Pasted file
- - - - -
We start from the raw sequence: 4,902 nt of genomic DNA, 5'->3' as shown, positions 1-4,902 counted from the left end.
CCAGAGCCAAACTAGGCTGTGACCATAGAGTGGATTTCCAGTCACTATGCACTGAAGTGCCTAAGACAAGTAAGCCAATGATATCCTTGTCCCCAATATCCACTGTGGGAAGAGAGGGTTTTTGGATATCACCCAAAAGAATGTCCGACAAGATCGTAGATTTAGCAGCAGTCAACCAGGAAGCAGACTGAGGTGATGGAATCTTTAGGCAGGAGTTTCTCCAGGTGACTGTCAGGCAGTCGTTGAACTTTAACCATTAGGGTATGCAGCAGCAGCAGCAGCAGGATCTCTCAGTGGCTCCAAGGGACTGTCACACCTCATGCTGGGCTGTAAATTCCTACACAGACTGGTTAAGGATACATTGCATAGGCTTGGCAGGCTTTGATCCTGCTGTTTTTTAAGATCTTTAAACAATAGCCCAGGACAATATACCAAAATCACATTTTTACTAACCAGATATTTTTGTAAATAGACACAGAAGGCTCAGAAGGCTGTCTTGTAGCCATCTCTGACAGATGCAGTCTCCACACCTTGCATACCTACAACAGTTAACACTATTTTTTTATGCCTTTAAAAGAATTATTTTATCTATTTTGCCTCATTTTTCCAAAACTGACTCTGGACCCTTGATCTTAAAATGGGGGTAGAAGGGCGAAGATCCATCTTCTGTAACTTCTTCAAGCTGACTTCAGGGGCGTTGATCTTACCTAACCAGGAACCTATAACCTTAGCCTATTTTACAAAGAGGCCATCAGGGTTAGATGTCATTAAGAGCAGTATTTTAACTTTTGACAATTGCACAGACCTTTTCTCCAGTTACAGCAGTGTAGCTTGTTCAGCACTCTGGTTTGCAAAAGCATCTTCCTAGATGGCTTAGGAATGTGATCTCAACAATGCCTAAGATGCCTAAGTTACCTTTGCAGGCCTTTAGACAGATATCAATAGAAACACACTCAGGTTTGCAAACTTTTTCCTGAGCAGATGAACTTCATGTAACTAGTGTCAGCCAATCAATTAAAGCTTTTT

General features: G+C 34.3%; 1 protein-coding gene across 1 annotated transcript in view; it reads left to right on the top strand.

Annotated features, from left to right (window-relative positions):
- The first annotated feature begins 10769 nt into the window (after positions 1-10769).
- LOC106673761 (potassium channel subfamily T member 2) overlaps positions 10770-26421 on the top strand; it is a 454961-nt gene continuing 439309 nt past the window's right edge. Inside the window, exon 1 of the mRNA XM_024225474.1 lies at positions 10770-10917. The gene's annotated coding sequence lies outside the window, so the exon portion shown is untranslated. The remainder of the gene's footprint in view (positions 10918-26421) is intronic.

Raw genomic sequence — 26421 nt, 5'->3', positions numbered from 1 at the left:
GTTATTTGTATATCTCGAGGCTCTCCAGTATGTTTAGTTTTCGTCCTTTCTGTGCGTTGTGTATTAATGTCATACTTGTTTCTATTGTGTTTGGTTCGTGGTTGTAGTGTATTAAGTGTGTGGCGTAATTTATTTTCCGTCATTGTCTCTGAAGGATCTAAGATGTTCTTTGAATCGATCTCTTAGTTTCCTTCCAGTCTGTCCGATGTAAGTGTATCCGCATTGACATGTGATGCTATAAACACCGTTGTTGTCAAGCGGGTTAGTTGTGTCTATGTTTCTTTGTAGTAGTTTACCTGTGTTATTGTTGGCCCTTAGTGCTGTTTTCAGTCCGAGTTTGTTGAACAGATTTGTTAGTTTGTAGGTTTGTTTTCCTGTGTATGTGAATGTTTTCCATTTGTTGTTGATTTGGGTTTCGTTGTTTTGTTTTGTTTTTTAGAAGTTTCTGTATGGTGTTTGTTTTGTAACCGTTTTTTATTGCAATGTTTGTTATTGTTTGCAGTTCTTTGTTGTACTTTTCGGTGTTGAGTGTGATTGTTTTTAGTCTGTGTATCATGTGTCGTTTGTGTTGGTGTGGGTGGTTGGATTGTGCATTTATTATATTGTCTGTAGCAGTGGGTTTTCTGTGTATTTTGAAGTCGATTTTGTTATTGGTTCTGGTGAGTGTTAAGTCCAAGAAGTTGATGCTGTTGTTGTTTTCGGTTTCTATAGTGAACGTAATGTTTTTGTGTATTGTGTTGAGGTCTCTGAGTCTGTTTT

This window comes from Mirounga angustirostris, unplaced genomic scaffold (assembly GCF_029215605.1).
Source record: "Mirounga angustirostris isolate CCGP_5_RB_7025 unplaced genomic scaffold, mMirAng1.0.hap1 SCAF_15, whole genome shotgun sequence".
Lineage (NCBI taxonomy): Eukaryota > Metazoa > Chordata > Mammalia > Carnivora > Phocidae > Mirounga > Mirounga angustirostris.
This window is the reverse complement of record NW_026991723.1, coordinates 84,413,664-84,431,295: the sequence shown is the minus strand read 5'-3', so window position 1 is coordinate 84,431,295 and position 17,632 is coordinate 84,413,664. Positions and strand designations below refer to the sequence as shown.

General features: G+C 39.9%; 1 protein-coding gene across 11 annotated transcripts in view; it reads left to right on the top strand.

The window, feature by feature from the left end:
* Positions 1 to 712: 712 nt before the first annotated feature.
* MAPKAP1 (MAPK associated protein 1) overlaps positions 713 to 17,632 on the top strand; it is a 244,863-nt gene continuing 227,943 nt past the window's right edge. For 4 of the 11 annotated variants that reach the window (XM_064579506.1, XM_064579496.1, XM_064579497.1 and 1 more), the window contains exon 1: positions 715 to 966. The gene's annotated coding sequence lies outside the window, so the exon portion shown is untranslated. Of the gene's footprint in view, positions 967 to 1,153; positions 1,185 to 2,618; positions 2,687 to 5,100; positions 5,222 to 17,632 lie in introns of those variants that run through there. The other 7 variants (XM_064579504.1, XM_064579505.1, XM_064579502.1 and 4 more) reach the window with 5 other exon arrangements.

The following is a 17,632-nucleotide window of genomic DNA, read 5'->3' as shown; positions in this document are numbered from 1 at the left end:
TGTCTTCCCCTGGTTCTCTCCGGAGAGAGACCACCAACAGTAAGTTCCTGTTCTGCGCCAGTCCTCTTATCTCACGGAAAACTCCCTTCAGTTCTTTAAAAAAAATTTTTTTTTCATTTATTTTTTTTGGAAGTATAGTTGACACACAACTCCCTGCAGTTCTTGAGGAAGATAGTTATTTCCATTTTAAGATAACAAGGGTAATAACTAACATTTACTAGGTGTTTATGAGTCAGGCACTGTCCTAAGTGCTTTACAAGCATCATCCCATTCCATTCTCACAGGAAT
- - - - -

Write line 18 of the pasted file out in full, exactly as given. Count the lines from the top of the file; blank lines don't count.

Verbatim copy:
TGTCTTCCCCTGGTTCTCTCCGGAGAGAGACCACCAACAGTAAGTTCCTGTTCTGCGCCAGTCCTCTTATCTCACGGAAAACTCCCTTCAGTTCTTTAAAAAAAATTTTTTTTTCATTTATTTTTTTTGGAAGTATAGTTGACACACAACTCCCTGCAGTTCTTGAGGAAGATAGTTATTTCCATTTTAAGATAACAAGGGTAATAACTAACATTTACTAGGTGTTTATGAGTCAGGCACTGTCCTAAGTGCTTTACAAGCATCATCCCATTCCATTCTCACAGGAAT